“It was like being in a cage with the roads fenced off and my customers couldn’t get parked to get to me.”
Clothing designer Ms Withall of Sam Brown Clothing in the west end is just one person who rues the day the trams project ever came to Edinburgh.
She says the tram works forced her out of business altogether, until she set up a scaled-down business elsewhere.
Altogether, traders say the project has cost them hundreds of millions of pounds and now, ironically, many of the worst-hit shops may never see a single customer brought to their door by the service.
The pot of cash for the project has almost run dry, and the country’s First Minister has publicly doubted it will be completed.
The latest forecast is that the line will end at Haymarket, well short of the original target, if more money cannot be found.
It will mean many firms which have suffered most will not see any direct benefit.
Problems started after Edinburgh City Council’s project leaders Tie began closing streets to prepare gas and water pipes and electricity cables, and lay tracks.
Tie and the council have now been locked in a legal dispute with contractors for two years, almost stopping progress.
A report due at the end of this month will suggest how to progress, but no timetable for resuming work has been finalised. There is an estimated £100 mil-lion funding gap and if they do go ahead, the trams are not expected before 2014.
Traders say the network of Georgian streets in the city’s west end were almost unnavigable at the height of the work. It is thought £100m was lost in that area alone.
Michael Apter, of Paper Tiger in Stafford Street and chairman of the West End Association, said: “It will certainly have cost Edinburgh’s businesses hundreds of millions of pounds.
“Many businesses that have folded are small and we may never know exactly how much it has cost the city – not least in reputation.”
Footfall for Shandwick Place, a key spot, dipped at some points in 2009 by 48% compared to 2008, equating to tens of thousands fewer potential customers. On-street parking dropped by 10%.
Mr Apter said: “It’s not just retail, it is hospitality and leisure that are also losing out if people are not coming into the city. If you put all of these factors together they all point towards a significant loss of business to the city.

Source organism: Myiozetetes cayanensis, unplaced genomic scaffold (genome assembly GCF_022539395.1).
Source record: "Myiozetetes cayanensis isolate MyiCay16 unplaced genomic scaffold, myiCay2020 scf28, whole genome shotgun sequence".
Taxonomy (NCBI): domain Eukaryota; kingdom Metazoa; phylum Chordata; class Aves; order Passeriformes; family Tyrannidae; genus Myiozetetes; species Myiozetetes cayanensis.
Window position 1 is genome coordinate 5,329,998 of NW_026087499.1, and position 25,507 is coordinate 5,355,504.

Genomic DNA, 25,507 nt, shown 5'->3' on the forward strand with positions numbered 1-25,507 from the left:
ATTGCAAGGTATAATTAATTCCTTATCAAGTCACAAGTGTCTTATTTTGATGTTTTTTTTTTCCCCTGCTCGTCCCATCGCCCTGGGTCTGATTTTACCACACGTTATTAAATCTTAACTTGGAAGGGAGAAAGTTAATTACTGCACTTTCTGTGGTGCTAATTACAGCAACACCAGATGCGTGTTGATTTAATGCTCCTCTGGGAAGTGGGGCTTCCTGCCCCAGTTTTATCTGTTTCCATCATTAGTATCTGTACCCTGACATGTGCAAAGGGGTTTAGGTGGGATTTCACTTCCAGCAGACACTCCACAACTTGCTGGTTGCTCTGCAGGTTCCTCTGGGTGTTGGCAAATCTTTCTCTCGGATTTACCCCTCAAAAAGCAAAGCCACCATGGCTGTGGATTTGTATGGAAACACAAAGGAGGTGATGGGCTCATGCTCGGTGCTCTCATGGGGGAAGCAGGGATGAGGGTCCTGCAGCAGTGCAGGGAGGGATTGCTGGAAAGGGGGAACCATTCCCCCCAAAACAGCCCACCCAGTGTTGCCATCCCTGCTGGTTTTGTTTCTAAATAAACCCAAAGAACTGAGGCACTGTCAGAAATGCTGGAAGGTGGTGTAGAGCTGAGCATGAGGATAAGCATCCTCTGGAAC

“We need a full public inquiry into the trams.”
Ms Withall has now reopened in William Street. She said: “I could have survived either the trams or the economic downturn, but not both.”
Alan Rudland of Arkay Imaging, who helped set up the Leith Business Association so traders could collectively tackle tram chiefs, had to lay off staff.
He said: “There have been difficult financial times but looking carefully at it most people believed it was the tram works that have done the most damage.”
After Alex Salmond said he believed the trams would “come to nothing” amid new funding fears, Gordon Burgess, former Leith Business Association chairman, said firms there never wanted the trams but there was a “carry on regardless” attitude from project managers.
The owner of the Bed Shop said: “I have seen recessions before, but I lost 50% of my business and I know it was down to the trams. ”
Alan Myerthall, whose family have owned the Pipe Shop in Leith Walk for 50 years, said: “It has already cost us our business. The trams not coming to Leith is the best thing that could happen.”
Originally costed at £375m and due to run from Leith to Edinburgh Airport, the trams will now cost £545m and more if the line is to make it beyond Haymarket.
Any hopes of the Scottish Government giving more cash to the project appear to have been dashed by the SNP election triumph.
A spokesman for Tie said: “There have been many different and localised support measures put in place in recognition of the disruption that businesses and retailers have suffered during construction … with hindsight, our communication at that time could have been much better.”
He added: “All parties concerned in the mediation process are intent on finding a resolution which will provide absolute clarity on when the project can be delivered.”